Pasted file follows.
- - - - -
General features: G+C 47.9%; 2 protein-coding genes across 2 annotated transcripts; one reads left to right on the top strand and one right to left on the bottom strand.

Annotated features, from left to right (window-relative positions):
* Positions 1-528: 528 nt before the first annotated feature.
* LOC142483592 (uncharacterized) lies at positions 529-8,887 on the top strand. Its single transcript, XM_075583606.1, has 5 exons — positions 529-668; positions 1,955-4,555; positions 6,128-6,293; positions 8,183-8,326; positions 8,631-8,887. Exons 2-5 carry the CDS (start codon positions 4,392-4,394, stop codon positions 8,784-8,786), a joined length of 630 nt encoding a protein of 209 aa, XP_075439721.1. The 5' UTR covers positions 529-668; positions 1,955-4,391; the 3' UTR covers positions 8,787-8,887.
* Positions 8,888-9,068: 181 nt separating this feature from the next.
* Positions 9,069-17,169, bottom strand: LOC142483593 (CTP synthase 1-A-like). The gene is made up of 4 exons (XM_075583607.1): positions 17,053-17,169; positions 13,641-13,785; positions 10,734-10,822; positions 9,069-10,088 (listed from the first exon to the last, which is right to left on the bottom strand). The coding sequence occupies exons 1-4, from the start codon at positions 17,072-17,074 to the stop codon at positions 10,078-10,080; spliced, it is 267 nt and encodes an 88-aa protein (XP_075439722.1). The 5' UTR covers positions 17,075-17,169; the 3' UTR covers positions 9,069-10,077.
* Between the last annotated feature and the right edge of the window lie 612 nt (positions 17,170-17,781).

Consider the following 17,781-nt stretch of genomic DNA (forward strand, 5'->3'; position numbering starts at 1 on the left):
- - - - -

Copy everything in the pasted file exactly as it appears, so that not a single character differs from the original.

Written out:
General features: G+C 47.9%; 2 protein-coding genes across 2 annotated transcripts; one reads left to right on the top strand and one right to left on the bottom strand.

Annotated features, from left to right (window-relative positions):
* Positions 1-528: 528 nt before the first annotated feature.
* LOC142483592 (uncharacterized) lies at positions 529-8,887 on the top strand. Its single transcript, XM_075583606.1, has 5 exons — positions 529-668; positions 1,955-4,555; positions 6,128-6,293; positions 8,183-8,326; positions 8,631-8,887. Exons 2-5 carry the CDS (start codon positions 4,392-4,394, stop codon positions 8,784-8,786), a joined length of 630 nt encoding a protein of 209 aa, XP_075439721.1. The 5' UTR covers positions 529-668; positions 1,955-4,391; the 3' UTR covers positions 8,787-8,887.
* Positions 8,888-9,068: 181 nt separating this feature from the next.
* Positions 9,069-17,169, bottom strand: LOC142483593 (CTP synthase 1-A-like). The gene is made up of 4 exons (XM_075583607.1): positions 17,053-17,169; positions 13,641-13,785; positions 10,734-10,822; positions 9,069-10,088 (listed from the first exon to the last, which is right to left on the bottom strand). The coding sequence occupies exons 1-4, from the start codon at positions 17,072-17,074 to the stop codon at positions 10,078-10,080; spliced, it is 267 nt and encodes an 88-aa protein (XP_075439722.1). The 5' UTR covers positions 17,075-17,169; the 3' UTR covers positions 9,069-10,077.
* Between the last annotated feature and the right edge of the window lie 612 nt (positions 17,170-17,781).

Consider the following 17,781-nt stretch of genomic DNA (forward strand, 5'->3'; position numbering starts at 1 on the left):